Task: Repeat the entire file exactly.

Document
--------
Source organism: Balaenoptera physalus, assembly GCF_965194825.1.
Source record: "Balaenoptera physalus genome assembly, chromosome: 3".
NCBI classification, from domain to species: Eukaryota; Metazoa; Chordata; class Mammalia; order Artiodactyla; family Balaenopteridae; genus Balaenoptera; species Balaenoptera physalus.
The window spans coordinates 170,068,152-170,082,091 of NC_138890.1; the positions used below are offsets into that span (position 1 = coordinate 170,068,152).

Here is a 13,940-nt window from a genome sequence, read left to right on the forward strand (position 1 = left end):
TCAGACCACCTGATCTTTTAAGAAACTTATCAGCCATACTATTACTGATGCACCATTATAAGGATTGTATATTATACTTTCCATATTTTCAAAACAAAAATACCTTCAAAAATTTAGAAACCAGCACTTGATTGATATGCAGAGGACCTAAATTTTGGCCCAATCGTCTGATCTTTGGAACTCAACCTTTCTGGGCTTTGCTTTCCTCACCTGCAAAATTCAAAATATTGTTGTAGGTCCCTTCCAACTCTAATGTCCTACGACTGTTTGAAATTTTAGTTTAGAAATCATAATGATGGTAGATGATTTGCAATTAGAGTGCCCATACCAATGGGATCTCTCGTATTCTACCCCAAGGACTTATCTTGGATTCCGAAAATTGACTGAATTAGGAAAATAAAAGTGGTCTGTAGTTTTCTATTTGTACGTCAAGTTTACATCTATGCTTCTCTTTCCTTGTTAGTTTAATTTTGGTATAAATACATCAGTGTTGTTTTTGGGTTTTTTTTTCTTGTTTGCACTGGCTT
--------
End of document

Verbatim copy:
Source organism: Balaenoptera physalus, assembly GCF_965194825.1.
Source record: "Balaenoptera physalus genome assembly, chromosome: 3".
NCBI classification, from domain to species: Eukaryota; Metazoa; Chordata; class Mammalia; order Artiodactyla; family Balaenopteridae; genus Balaenoptera; species Balaenoptera physalus.
The window spans coordinates 170,068,152-170,082,091 of NC_138890.1; the positions used below are offsets into that span (position 1 = coordinate 170,068,152).

Here is a 13,940-nt window from a genome sequence, read left to right on the forward strand (position 1 = left end):
TCAGACCACCTGATCTTTTAAGAAACTTATCAGCCATACTATTACTGATGCACCATTATAAGGATTGTATATTATACTTTCCATATTTTCAAAACAAAAATACCTTCAAAAATTTAGAAACCAGCACTTGATTGATATGCAGAGGACCTAAATTTTGGCCCAATCGTCTGATCTTTGGAACTCAACCTTTCTGGGCTTTGCTTTCCTCACCTGCAAAATTCAAAATATTGTTGTAGGTCCCTTCCAACTCTAATGTCCTACGACTGTTTGAAATTTTAGTTTAGAAATCATAATGATGGTAGATGATTTGCAATTAGAGTGCCCATACCAATGGGATCTCTCGTATTCTACCCCAAGGACTTATCTTGGATTCCGAAAATTGACTGAATTAGGAAAATAAAAGTGGTCTGTAGTTTTCTATTTGTACGTCAAGTTTACATCTATGCTTCTCTTTCCTTGTTAGTTTAATTTTGGTATAAATACATCAGTGTTGTTTTTGGGTTTTTTTTTCTTGTTTGCACTGGCTT